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Mohammed Abdullah Salawi , Rawan Fuad Habib , Moatez Khalaf Almofarreh , Shaimaa Ali Alghamdi , Eyad Muslih Alnajrani , Hajer Mohammad Aldeabel , Eman Hamdan Alghamdi , Azam Abdulrahem Althqafi , Saqer Mahl Althyabi , Bandar Abdullah Alqahtani , Abdullah Salah Alswat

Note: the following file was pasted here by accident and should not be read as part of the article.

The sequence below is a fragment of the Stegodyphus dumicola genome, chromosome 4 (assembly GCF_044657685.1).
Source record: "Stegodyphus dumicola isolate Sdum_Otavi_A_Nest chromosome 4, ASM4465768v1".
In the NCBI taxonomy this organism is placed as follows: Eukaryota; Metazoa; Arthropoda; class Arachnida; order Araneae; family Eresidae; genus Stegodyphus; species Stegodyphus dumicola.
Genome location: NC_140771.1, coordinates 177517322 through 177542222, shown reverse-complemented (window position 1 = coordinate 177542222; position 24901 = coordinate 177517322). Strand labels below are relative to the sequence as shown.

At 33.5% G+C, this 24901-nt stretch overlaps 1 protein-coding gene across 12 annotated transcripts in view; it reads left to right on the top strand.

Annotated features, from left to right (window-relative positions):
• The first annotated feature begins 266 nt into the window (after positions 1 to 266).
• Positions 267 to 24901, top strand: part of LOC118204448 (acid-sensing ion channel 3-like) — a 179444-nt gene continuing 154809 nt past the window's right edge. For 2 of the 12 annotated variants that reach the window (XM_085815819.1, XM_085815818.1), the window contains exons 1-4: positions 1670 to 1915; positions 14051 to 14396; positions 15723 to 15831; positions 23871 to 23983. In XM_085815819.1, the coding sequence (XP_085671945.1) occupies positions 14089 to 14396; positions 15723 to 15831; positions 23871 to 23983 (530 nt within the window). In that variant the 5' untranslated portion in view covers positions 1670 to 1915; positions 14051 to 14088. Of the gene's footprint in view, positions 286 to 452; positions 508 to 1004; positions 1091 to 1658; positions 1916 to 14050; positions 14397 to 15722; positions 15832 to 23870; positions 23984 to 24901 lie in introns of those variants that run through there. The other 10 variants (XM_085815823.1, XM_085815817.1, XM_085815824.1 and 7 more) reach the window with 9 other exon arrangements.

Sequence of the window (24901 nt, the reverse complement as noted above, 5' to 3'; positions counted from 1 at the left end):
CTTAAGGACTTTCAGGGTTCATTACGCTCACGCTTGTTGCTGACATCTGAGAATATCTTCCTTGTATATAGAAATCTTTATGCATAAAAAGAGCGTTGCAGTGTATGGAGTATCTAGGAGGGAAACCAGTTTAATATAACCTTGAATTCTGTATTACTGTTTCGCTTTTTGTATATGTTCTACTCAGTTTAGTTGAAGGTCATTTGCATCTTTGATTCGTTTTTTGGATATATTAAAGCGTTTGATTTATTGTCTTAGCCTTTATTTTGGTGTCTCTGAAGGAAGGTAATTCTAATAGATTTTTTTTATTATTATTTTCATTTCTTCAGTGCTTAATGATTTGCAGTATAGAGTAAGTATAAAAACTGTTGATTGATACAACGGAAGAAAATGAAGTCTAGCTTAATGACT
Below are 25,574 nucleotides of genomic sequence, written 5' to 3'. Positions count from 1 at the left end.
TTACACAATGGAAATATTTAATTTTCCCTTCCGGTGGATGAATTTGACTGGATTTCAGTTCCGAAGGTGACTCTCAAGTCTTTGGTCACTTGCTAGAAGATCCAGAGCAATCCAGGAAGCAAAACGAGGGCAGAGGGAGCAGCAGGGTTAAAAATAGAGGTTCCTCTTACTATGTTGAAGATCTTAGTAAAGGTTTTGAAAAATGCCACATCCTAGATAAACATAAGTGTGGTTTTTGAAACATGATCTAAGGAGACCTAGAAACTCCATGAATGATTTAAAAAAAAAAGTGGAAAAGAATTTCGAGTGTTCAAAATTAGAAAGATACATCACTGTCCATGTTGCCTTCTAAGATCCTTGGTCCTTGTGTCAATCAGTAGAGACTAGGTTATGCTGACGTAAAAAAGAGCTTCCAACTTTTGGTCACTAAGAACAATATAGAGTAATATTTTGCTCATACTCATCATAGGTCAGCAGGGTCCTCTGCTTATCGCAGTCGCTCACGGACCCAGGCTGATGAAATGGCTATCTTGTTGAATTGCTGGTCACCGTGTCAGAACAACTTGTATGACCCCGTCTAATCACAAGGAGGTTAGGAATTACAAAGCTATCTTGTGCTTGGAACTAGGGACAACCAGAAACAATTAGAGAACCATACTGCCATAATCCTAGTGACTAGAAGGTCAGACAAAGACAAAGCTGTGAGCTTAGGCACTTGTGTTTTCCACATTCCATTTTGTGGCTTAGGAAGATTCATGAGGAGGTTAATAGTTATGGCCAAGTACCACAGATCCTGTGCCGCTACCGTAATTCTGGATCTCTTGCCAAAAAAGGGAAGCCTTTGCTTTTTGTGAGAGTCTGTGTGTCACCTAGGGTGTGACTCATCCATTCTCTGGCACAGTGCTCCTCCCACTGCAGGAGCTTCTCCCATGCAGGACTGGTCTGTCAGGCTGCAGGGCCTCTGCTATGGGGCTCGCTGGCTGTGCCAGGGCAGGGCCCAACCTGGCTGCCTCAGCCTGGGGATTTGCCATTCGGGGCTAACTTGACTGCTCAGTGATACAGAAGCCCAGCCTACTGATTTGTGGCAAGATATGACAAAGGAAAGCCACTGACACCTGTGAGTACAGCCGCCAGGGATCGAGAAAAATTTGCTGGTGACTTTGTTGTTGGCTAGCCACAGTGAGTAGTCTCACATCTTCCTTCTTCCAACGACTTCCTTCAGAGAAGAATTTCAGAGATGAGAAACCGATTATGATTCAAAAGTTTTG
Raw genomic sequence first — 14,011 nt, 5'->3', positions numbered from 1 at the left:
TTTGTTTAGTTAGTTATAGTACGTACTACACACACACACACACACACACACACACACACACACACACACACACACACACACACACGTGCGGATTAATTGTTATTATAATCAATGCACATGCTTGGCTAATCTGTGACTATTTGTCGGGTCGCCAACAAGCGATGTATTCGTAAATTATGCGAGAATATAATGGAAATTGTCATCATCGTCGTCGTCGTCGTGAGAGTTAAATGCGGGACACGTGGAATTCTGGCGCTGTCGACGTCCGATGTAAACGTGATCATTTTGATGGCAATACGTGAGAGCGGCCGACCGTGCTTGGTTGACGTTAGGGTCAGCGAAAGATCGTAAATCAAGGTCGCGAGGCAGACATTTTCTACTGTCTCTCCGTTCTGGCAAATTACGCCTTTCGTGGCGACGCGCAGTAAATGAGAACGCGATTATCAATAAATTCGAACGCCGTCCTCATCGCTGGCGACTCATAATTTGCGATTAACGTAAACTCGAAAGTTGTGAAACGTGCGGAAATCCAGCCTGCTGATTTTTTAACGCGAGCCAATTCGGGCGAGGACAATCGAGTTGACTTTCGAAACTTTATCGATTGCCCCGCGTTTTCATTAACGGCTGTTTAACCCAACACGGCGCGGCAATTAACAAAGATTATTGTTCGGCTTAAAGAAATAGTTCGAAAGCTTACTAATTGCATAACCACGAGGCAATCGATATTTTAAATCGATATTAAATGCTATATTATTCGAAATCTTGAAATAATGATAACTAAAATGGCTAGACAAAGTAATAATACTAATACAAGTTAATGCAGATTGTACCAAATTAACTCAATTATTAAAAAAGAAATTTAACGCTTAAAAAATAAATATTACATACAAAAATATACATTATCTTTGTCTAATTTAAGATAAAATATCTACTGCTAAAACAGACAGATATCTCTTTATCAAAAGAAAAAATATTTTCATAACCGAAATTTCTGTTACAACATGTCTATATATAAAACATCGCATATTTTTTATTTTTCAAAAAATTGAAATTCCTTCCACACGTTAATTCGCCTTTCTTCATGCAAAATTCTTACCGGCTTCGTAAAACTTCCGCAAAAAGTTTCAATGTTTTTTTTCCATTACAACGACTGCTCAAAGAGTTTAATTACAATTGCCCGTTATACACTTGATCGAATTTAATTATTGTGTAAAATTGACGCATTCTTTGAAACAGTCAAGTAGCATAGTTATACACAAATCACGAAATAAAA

Introduction: Normal healthy skin is usually colonized by a huge amount of bacterial organisms that inhabit the skin as commensal flora both on the surface of the skin or in the hair follicles. However, abnormalities in the growth and replication of these organisms (like overgrowth) can lead to the development of dermatological diseases where the same commensal organism can be responsible for the development of the disease. These commensal bacteria have the ability to create biofilms, which are sessile, complex accumulations of the bacterial organism along with a polymeric substance present extracellularly. Aim of work: In this review, we will discuss the most recent evidence regarding the recent advances in the management of impetigo in the pediatric population. Methodology: We did a systematic search for the recent advances in the management of impetigo in the pediatric population using PubMed search engine ( and Google Scholar search engine ( Our search also looked for presentation, most common pathogens. All relevant studies were retrieved and discussed. We only included full articles. Conclusions: Impetigo is considered to be the most common skin infection that affects children between 2-5 years old. It generally has two types: non-bullous (which is responsible for about 70% of cases) and bullous (which is responsible for the remaining of cases). Non-bullous impetigo can be caused by both staphylococcus aureus and streptococcus pyogenes. It is mainly distinguished by the presence of honey crusts on the face and limbs. Bullous impetigo, on the other hand, is only caused by staphylococcus aureus and results in the development of large bullae and blisters. It generally effects intertriginous body sites. Most cases of impetigo can resolve spontaneously within few weeks, regardless of the type of impetigo, and the development of late complications is usually rare. Treatment of impetigo is usually done using either topical or systemic antibiotics. Topical antibiotics are usually preferred in mild non-complicated cases due to their efficacy and safety. On the other hand, systemic treatment is preferred in more severe or complicated cases. Systemic antibiotics is sometimes challenging due the increasing rates of antimicrobial resistance. Key words: Impetigo, children, presentation, management.


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